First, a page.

An explanation of the word trope for understanding philosophical works . . .

In reading theoretical philosophical theories on power and subjugation you may come across the word trope. Considering the following excerpts with regard to interpretations of, not only speech and language, but actions performed in the form of the will of the conscience minded individual:

“The claim that the conscience is a fiction is not to be confused with the claim that conscience is arbitrary or dispensable; on the contrary; it is a necessary fiction, one without which the grammatical and phenomenological subject cannot exist. . . . . What does it mean to say that a subject emerges only through the action of turning back on itself? If this turning back on oneself is a trope, a movement which is always and only figured as a bodily movement but which no body literally performs, in what will the necessity of such a figuration consist?”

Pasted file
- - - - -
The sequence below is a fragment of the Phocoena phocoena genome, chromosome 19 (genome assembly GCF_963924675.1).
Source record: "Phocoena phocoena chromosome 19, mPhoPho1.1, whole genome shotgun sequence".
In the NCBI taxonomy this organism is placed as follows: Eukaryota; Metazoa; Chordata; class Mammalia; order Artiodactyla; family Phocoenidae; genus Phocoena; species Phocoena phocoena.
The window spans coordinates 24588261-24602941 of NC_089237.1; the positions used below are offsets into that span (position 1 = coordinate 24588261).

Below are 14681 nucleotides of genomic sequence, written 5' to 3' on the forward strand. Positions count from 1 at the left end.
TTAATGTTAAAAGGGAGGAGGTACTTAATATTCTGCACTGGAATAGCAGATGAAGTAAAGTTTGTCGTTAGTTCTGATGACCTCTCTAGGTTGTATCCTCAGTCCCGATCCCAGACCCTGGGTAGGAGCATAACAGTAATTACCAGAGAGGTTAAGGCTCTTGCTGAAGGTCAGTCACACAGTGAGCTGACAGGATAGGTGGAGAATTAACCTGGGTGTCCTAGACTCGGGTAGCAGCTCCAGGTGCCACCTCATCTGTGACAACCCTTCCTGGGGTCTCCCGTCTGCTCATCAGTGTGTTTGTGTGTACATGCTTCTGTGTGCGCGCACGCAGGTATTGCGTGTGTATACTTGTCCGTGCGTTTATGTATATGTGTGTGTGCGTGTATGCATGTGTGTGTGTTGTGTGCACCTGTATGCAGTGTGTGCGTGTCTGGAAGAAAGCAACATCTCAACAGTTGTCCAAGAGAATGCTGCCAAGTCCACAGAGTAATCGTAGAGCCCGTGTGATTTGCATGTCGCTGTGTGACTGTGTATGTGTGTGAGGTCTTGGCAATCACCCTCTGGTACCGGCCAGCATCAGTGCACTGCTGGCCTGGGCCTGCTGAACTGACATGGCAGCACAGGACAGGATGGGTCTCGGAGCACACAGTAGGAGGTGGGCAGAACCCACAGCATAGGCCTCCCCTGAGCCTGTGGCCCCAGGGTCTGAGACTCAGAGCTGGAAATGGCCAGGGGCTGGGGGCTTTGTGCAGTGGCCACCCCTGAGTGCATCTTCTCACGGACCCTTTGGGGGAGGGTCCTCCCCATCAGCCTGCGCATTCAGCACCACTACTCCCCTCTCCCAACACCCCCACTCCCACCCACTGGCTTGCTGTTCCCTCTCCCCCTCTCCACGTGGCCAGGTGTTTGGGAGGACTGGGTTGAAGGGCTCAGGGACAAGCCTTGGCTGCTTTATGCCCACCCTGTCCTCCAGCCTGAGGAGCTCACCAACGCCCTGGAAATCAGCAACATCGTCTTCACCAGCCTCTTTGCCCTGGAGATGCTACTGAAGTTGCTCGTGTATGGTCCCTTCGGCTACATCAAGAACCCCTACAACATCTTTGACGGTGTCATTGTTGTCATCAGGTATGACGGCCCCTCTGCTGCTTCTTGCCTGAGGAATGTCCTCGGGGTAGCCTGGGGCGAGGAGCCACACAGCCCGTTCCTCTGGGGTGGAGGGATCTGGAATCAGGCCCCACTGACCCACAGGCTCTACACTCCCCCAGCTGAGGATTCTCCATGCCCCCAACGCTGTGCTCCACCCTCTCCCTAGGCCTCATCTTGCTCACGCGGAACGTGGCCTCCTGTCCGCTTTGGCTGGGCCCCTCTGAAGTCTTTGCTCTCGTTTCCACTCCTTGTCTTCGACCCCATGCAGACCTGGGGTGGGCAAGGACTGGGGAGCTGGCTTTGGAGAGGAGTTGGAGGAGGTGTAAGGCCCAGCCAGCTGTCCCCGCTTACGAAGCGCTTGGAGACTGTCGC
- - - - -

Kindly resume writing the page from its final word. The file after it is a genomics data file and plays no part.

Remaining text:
“The paradox of subjection implies a paradox of preferentiality: namely, that we must refer to what does not yet exist. . . . We consider how the explanation of melancholia participates in the mechanism it describes, producing psychic topographies that are clearly tropological. . . . Another consideration is the account of how the social subject is produced through linguistic means. Yet Althusser and Foucault agree that there is a founding subordination in the process of assujetissement (French meaning the process of becoming a subject.) In Althusser’s essay “Ideology and Ideological State Apparatuses,” the subordination of the subject takes place through language, as the effect of the authoritative voice that hails the individual. In the famous example that Althusser offers, a policeman hails a passerby on the street, and the passerby turns and recognizes himself as the one who is hailed.” [it’s the performative power of an authoritative voice.]